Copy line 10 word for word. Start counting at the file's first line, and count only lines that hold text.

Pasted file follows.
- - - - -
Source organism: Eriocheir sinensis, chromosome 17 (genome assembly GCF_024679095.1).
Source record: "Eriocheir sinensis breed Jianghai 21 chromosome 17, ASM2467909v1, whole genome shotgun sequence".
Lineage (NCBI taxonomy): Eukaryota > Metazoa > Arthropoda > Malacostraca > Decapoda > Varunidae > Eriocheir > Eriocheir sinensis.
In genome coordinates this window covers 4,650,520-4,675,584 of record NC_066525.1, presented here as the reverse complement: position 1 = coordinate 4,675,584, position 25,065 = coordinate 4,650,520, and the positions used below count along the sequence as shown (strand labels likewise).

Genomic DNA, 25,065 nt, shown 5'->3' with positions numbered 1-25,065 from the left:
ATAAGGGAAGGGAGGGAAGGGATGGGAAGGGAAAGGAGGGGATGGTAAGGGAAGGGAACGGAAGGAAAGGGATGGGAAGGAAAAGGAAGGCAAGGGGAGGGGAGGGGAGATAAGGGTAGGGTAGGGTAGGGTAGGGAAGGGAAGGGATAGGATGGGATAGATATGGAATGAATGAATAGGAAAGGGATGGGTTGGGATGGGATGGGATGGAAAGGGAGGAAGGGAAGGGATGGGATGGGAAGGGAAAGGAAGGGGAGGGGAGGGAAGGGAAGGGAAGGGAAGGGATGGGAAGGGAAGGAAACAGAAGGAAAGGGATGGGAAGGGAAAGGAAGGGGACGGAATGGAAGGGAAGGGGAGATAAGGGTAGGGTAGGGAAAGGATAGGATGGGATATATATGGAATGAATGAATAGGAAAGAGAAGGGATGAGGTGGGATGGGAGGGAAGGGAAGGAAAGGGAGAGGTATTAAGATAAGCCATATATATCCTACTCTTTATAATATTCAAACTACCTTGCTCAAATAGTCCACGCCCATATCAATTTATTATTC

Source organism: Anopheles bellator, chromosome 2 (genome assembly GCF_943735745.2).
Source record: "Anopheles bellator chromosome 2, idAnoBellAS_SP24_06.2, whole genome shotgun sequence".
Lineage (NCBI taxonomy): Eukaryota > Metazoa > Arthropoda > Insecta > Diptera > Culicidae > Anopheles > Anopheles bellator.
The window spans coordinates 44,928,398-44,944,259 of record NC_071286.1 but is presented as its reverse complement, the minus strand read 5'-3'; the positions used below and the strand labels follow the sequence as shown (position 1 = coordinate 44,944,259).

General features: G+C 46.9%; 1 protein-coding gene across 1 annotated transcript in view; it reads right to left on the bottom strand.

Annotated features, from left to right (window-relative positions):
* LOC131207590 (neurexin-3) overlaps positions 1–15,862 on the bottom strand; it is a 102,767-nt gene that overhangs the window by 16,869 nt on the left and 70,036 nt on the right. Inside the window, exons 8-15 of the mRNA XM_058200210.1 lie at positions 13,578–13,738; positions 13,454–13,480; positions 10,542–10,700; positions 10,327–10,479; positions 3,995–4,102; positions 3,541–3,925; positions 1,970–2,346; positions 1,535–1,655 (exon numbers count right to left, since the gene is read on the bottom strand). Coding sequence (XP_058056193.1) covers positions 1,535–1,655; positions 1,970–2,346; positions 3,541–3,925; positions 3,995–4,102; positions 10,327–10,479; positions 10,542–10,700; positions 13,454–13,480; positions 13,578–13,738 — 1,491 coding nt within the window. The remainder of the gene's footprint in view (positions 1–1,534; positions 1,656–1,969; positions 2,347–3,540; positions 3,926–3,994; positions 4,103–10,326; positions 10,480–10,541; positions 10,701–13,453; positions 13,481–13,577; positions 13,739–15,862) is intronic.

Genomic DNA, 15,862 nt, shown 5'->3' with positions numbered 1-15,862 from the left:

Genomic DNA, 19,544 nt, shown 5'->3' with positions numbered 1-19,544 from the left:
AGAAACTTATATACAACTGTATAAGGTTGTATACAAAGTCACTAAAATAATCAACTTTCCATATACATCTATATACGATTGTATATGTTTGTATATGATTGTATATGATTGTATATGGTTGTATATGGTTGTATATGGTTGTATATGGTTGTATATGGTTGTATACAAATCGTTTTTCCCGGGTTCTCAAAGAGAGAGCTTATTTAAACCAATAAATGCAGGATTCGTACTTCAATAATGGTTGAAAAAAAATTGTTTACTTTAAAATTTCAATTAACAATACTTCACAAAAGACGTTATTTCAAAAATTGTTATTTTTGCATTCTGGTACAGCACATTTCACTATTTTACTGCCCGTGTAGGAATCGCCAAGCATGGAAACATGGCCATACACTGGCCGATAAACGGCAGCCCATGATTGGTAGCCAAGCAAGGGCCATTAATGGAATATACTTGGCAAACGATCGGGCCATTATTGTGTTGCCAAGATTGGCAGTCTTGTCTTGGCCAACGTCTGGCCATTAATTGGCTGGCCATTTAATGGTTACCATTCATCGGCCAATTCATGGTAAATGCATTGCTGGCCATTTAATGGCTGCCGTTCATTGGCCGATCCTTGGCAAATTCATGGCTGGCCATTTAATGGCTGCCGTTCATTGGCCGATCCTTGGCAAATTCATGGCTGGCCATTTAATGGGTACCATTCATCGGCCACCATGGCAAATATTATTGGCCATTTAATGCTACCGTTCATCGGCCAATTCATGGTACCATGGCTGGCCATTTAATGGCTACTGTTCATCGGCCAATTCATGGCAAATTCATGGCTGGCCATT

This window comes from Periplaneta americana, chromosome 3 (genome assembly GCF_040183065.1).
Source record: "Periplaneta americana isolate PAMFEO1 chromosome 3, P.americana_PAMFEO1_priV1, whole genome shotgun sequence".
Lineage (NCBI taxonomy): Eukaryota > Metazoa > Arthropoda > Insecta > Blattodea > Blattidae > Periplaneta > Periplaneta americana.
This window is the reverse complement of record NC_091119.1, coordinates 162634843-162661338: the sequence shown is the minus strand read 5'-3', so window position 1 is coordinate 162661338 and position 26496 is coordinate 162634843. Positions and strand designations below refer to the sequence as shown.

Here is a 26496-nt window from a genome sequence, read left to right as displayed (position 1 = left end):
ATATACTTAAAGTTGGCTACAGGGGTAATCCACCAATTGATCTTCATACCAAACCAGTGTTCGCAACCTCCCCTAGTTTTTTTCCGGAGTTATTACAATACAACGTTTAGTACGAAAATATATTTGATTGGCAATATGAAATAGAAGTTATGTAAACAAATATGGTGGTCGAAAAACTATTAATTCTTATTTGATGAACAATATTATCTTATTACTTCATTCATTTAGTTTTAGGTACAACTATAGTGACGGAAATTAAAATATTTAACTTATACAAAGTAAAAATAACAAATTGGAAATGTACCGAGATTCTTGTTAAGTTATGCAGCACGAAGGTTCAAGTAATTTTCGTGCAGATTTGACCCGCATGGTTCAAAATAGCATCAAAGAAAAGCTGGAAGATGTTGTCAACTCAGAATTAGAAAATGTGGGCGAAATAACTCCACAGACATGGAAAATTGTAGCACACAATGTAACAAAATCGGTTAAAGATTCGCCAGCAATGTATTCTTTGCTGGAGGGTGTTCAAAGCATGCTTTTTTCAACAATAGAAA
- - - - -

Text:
The window spans coordinates 44,928,398-44,944,259 of record NC_071286.1 but is presented as its reverse complement, the minus strand read 5'-3'; the positions used below and the strand labels follow the sequence as shown (position 1 = coordinate 44,944,259).